Demand for data centers continues to soar. Can the data center industry keep up?
The answer is unclear. Although there remains plenty of incentive to invest in data center growth, the data center industry also faces a number of barriers to increasing the number and size of data center facilities.
- Challenge 1: Lack of Space
- Challenge 2: Energy Costs
- Challenge 3: Sustainability Concerns
- Challenge 4: Natural Disasters
- Challenge 5: Hiring Challenges
Challenge 1: Lack of Space
Arguably the single biggest challenge to data center expansion as of 2023 is lack of space to build data centers.
Ideally, if you want to construct a massive data center, you'd choose a location with affordable real estate costs, easy access to energy, low natural disaster risks, and the ability to connect to high-capacity network infrastructure. Unfortunately, sites that meet those criteria have already been used up in many cases — and as they say, no one makes new land.
A similar challenge applies to urban areas, where there is good reason to construct data centers, but where facilities that can be converted into data centers, or demolished and replaced with data centers, are in short supply.
To overcome these challenges, data center operators will need to think creatively about where to locate data centers. Sourcing energy from non-traditional sources might make it easier to build facilities in locations that might otherwise lack the energy resources to support a data center, for example.
Challenge 2: Energy Costs
However you choose to supply energy to your data center, energy costs are a major factor — and given the surge in energy prices over the past year, the cost of energy remains a hindrance to continued data center growth.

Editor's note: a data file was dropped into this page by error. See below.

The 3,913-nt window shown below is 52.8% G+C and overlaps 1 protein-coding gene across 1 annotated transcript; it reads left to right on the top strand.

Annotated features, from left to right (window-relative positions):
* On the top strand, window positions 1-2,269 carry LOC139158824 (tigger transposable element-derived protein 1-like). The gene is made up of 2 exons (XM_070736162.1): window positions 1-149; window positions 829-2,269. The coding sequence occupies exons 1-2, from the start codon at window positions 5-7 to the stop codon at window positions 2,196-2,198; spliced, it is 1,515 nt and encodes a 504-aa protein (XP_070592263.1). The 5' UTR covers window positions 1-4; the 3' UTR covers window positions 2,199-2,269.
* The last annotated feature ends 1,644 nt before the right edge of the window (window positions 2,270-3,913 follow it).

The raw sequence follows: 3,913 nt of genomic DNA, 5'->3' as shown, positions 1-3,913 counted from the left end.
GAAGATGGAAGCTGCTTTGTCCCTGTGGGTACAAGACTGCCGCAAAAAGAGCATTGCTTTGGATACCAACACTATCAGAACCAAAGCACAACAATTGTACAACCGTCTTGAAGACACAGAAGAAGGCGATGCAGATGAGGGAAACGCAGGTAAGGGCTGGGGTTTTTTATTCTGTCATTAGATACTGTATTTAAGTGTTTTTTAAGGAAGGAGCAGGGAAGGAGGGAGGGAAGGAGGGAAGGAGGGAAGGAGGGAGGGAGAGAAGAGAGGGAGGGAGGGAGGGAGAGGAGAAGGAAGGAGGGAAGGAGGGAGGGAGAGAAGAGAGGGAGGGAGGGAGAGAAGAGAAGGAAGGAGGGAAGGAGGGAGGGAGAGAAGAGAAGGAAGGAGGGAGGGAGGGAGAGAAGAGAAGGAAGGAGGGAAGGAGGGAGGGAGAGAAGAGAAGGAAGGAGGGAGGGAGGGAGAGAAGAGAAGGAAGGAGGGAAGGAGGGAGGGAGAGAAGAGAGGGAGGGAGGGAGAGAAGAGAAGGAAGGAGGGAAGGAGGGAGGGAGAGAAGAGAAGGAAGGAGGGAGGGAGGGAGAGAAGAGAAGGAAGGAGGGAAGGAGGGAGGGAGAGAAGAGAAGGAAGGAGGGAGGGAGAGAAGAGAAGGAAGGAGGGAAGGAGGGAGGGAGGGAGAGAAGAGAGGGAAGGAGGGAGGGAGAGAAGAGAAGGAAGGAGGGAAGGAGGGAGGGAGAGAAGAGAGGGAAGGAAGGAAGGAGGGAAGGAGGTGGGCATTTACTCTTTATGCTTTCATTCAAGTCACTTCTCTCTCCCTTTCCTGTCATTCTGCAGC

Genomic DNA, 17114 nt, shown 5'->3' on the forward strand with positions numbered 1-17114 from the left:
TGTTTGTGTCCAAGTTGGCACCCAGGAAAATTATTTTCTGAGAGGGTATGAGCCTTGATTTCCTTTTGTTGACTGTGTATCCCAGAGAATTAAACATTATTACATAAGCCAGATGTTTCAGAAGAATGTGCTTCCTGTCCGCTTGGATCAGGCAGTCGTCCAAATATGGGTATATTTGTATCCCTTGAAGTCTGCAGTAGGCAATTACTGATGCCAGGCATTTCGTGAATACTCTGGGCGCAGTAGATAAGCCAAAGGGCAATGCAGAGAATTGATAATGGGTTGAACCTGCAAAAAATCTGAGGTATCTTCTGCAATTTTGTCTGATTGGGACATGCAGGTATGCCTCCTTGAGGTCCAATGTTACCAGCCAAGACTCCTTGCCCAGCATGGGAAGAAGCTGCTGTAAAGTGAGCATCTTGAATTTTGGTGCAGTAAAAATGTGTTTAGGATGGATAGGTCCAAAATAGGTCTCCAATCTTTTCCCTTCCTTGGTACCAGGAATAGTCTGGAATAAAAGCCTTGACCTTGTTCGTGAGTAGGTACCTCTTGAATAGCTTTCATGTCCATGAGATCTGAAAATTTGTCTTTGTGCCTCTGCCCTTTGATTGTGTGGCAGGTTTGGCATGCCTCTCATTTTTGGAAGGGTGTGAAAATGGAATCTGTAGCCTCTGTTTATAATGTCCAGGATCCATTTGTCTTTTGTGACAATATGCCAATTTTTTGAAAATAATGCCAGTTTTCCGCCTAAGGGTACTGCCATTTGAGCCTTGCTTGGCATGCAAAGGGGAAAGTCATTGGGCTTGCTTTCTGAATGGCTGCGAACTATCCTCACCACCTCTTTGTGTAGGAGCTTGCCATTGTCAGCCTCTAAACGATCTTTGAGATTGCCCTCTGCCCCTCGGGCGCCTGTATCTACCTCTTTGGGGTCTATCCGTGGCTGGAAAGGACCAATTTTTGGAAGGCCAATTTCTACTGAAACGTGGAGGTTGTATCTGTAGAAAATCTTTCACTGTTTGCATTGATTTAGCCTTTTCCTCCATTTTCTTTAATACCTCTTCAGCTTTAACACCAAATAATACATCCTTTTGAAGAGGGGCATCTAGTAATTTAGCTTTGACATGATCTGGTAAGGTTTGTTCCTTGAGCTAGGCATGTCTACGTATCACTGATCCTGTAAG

This may change if energy prices come down, which some observers think is likely. Otherwise, the industry will need to continue to invest in energy-saving technologies if it wants to keep expanding data center facilities without letting energy costs undercut profitability.
Challenge 3: Sustainability Concerns
Another energy-related challenge to data center industry growth are sustainability concerns. As the public in general, and regulators in particular, becomes increasingly aware of the high energy consumption rates of data centers, laws designed to encourage data center sustainability are becoming more common.
The best path forward on this front is for the data center industry to continue investing in clean energy sourcing and energy-saving technology. In addition, clear and transparent reporting about data center energy use may help. Data centers' impact on climate change is not always as dramatic as some folks imagine, and making the public more aware of what data center operators are doing to improve sustainability may help reduce political pushback against data center growth.
Challenge 4: Natural Disasters
Speaking of climate change, a higher prevalence of natural disasters is another barrier to data center growth. Floods, fires, and other climate-linked disasters mean that data center operators must invest in technologies (like backup power supplies) that make their facilities resilient to disruptions. They're also likely to have to pay more for data center insurance.
Sustained demand for data center capacity may mean that data center operators can remain profitable after factoring in higher costs. Still, no matter how you crunch your numbers, building and operating data centers is more expensive today than in the past.
Challenge 5: Hiring Challenges
Like many other industries, the data center industry has faced deep challenges related to employee hiring and retention in recent years. Finding engineers who can design, implement, and manage new data center facilities remains difficult.
This problem may abate as the job market settles down. But for now, the best that data center operators can do is continue to encourage training opportunities for people aspiring for data center careers.
Despite these challenges, the data center industry will probably continue to grow in coming years. But it may not expand as fast as it would if space were more abundant, energy were cheaper, sustainability pressures were less pronounced, natural disasters were less frequent, and skilled data center engineers were easier to come by.